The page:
Abstract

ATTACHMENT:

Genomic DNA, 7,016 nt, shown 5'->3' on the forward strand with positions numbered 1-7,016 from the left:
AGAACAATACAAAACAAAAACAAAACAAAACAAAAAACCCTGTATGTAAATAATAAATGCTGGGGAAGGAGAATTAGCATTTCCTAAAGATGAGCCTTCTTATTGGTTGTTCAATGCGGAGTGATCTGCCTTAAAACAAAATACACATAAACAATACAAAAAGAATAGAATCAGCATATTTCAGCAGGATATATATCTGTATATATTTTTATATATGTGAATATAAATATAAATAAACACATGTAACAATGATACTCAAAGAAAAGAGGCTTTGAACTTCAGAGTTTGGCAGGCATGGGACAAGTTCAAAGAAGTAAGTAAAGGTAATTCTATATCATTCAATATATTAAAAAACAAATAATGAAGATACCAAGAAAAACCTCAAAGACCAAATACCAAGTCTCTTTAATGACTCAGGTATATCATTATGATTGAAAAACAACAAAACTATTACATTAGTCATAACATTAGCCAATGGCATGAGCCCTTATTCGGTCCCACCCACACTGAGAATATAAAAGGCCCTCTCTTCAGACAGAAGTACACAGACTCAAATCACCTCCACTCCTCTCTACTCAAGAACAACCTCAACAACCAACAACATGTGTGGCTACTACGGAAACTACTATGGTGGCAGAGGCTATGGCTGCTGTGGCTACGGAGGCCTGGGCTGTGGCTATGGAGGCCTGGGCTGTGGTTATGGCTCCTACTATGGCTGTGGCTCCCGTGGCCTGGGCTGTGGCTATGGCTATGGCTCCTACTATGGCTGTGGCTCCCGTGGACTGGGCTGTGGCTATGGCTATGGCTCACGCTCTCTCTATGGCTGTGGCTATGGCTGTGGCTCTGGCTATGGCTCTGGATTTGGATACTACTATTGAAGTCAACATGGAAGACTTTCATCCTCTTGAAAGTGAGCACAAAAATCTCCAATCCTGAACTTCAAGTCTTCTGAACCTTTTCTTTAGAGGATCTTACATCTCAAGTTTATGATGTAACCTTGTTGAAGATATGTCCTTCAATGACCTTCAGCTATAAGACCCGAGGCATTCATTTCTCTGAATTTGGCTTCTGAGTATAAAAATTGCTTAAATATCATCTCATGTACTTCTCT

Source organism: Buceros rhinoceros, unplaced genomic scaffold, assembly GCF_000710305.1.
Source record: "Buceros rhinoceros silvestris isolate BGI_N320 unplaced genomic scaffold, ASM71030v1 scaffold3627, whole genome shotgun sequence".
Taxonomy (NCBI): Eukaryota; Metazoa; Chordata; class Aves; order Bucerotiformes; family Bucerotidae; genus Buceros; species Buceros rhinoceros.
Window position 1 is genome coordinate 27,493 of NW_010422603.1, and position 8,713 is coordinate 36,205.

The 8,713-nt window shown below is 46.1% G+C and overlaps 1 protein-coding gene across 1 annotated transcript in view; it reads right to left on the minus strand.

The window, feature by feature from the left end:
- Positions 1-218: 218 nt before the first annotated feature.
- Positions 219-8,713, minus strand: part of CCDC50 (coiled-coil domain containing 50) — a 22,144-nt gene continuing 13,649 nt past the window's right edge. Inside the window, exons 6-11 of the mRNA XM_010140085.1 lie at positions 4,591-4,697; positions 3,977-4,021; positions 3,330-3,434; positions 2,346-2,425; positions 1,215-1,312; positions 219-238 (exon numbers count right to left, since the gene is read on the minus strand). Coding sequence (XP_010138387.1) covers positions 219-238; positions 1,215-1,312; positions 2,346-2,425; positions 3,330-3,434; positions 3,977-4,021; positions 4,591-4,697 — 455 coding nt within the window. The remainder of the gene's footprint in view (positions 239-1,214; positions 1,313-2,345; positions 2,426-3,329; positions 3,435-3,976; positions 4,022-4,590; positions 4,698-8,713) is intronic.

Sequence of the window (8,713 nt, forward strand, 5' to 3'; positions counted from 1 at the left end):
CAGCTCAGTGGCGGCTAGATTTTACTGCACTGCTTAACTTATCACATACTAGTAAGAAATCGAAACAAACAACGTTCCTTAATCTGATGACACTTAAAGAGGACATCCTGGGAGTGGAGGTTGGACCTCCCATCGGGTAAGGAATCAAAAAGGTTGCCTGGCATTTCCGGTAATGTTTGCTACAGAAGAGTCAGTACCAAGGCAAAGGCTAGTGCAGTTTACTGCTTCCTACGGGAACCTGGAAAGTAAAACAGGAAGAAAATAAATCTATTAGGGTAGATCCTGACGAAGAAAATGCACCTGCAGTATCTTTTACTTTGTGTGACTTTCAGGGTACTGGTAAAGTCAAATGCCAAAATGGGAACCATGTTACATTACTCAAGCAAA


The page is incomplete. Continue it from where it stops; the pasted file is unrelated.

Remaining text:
The combination of sequence stratigraphy and multiproxy chronostratigraphic data, including δ18O records, unravels the record of Milankovitch cyclicity through the past ~400 ka on the Adriatic margin. Chronostratigraphic data and stable isotope records from planktic and benthic foraminifera are derived from borehole PRAD1-2, a 71 m continuous core drilled on the Western Adriatic slope. The cored interval encompasses the distal parts of stacked progradational wedges that are the main building blocks of 100 ka depositional sequences. These sequences and their internal progradational units reflect a cyclic interplay between sea level and oceanographic circulation, with relevant feedbacks on sediment supply fluctuations and regional long-shore sediment dispersal. Calibration of slope units with isotope stratigraphy and direct slope-shelf correlation indicates that two types of progradational clinoforms alternate in phase with the pattern of composite climate and sea-level changes figured by δ18O records. Changes in clinoform geometry of the kind observed in the Adriatic are consistent with a mechanism of switching supply from dominant advection on a flooded shelf, during highstands, to overall sediment starvation on a narrowed shelf, during lowstands. Seismic and core data document that this mechanism is related to ~100 and 20 ka cyclicity reflecting rearrangement of the oceanographic setting and sediment pathways during the last four glacial-interglacial cycles.

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